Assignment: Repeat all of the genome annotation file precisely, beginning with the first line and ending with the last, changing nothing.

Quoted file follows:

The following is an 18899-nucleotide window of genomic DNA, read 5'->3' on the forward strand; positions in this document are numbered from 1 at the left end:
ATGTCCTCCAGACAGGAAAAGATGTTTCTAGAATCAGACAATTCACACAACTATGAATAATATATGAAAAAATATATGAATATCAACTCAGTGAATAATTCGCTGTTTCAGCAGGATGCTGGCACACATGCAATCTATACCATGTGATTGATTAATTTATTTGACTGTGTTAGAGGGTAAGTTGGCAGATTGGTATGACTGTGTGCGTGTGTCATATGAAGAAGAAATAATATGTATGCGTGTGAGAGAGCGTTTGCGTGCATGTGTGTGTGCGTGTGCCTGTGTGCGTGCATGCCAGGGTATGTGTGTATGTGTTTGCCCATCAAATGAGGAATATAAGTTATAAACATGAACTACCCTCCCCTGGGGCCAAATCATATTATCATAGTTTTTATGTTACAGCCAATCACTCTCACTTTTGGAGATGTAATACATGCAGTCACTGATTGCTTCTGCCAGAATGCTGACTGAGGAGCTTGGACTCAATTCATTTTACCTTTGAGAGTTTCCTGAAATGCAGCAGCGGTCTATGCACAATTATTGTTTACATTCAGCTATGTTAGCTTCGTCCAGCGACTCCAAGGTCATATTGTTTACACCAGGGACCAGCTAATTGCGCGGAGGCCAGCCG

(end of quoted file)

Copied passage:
The following is an 18899-nucleotide window of genomic DNA, read 5'->3' on the forward strand; positions in this document are numbered from 1 at the left end:
ATGTCCTCCAGACAGGAAAAGATGTTTCTAGAATCAGACAATTCACACAACTATGAATAATATATGAAAAAATATATGAATATCAACTCAGTGAATAATTCGCTGTTTCAGCAGGATGCTGGCACACATGCAATCTATACCATGTGATTGATTAATTTATTTGACTGTGTTAGAGGGTAAGTTGGCAGATTGGTATGACTGTGTGCGTGTGTCATATGAAGAAGAAATAATATGTATGCGTGTGAGAGAGCGTTTGCGTGCATGTGTGTGTGCGTGTGCCTGTGTGCGTGCATGCCAGGGTATGTGTGTATGTGTTTGCCCATCAAATGAGGAATATAAGTTATAAACATGAACTACCCTCCCCTGGGGCCAAATCATATTATCATAGTTTTTATGTTACAGCCAATCACTCTCACTTTTGGAGATGTAATACATGCAGTCACTGATTGCTTCTGCCAGAATGCTGACTGAGGAGCTTGGACTCAATTCATTTTACCTTTGAGAGTTTCCTGAAATGCAGCAGCGGTCTATGCACAATTATTGTTTACATTCAGCTATGTTAGCTTCGTCCAGCGACTCCAAGGTCATATTGTTTACACCAGGGACCAGCTAATTGCGCGGAGGCCAGCCG